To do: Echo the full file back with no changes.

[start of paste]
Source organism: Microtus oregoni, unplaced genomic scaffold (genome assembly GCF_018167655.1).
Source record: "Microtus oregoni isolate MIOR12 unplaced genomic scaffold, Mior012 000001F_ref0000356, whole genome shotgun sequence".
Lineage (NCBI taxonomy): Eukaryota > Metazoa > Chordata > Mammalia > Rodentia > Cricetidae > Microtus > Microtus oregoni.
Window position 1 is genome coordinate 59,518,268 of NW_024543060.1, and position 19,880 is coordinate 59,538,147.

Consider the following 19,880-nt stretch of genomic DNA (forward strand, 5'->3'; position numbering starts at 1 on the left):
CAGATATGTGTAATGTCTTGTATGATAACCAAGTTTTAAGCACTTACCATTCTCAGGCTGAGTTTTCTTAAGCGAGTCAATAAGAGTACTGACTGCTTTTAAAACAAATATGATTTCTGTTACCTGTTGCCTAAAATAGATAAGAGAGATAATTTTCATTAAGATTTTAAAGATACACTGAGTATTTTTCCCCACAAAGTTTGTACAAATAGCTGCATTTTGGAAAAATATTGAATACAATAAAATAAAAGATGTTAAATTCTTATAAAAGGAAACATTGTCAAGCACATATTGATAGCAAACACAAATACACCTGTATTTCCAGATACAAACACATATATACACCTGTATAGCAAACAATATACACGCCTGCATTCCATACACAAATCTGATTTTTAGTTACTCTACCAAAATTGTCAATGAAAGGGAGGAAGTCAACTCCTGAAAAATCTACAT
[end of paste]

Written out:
Source organism: Microtus oregoni, unplaced genomic scaffold (genome assembly GCF_018167655.1).
Source record: "Microtus oregoni isolate MIOR12 unplaced genomic scaffold, Mior012 000001F_ref0000356, whole genome shotgun sequence".
Lineage (NCBI taxonomy): Eukaryota > Metazoa > Chordata > Mammalia > Rodentia > Cricetidae > Microtus > Microtus oregoni.
Window position 1 is genome coordinate 59,518,268 of NW_024543060.1, and position 19,880 is coordinate 59,538,147.

Consider the following 19,880-nt stretch of genomic DNA (forward strand, 5'->3'; position numbering starts at 1 on the left):
CAGATATGTGTAATGTCTTGTATGATAACCAAGTTTTAAGCACTTACCATTCTCAGGCTGAGTTTTCTTAAGCGAGTCAATAAGAGTACTGACTGCTTTTAAAACAAATATGATTTCTGTTACCTGTTGCCTAAAATAGATAAGAGAGATAATTTTCATTAAGATTTTAAAGATACACTGAGTATTTTTCCCCACAAAGTTTGTACAAATAGCTGCATTTTGGAAAAATATTGAATACAATAAAATAAAAGATGTTAAATTCTTATAAAAGGAAACATTGTCAAGCACATATTGATAGCAAACACAAATACACCTGTATTTCCAGATACAAACACATATATACACCTGTATAGCAAACAATATACACGCCTGCATTCCATACACAAATCTGATTTTTAGTTACTCTACCAAAATTGTCAATGAAAGGGAGGAAGTCAACTCCTGAAAAATCTACAT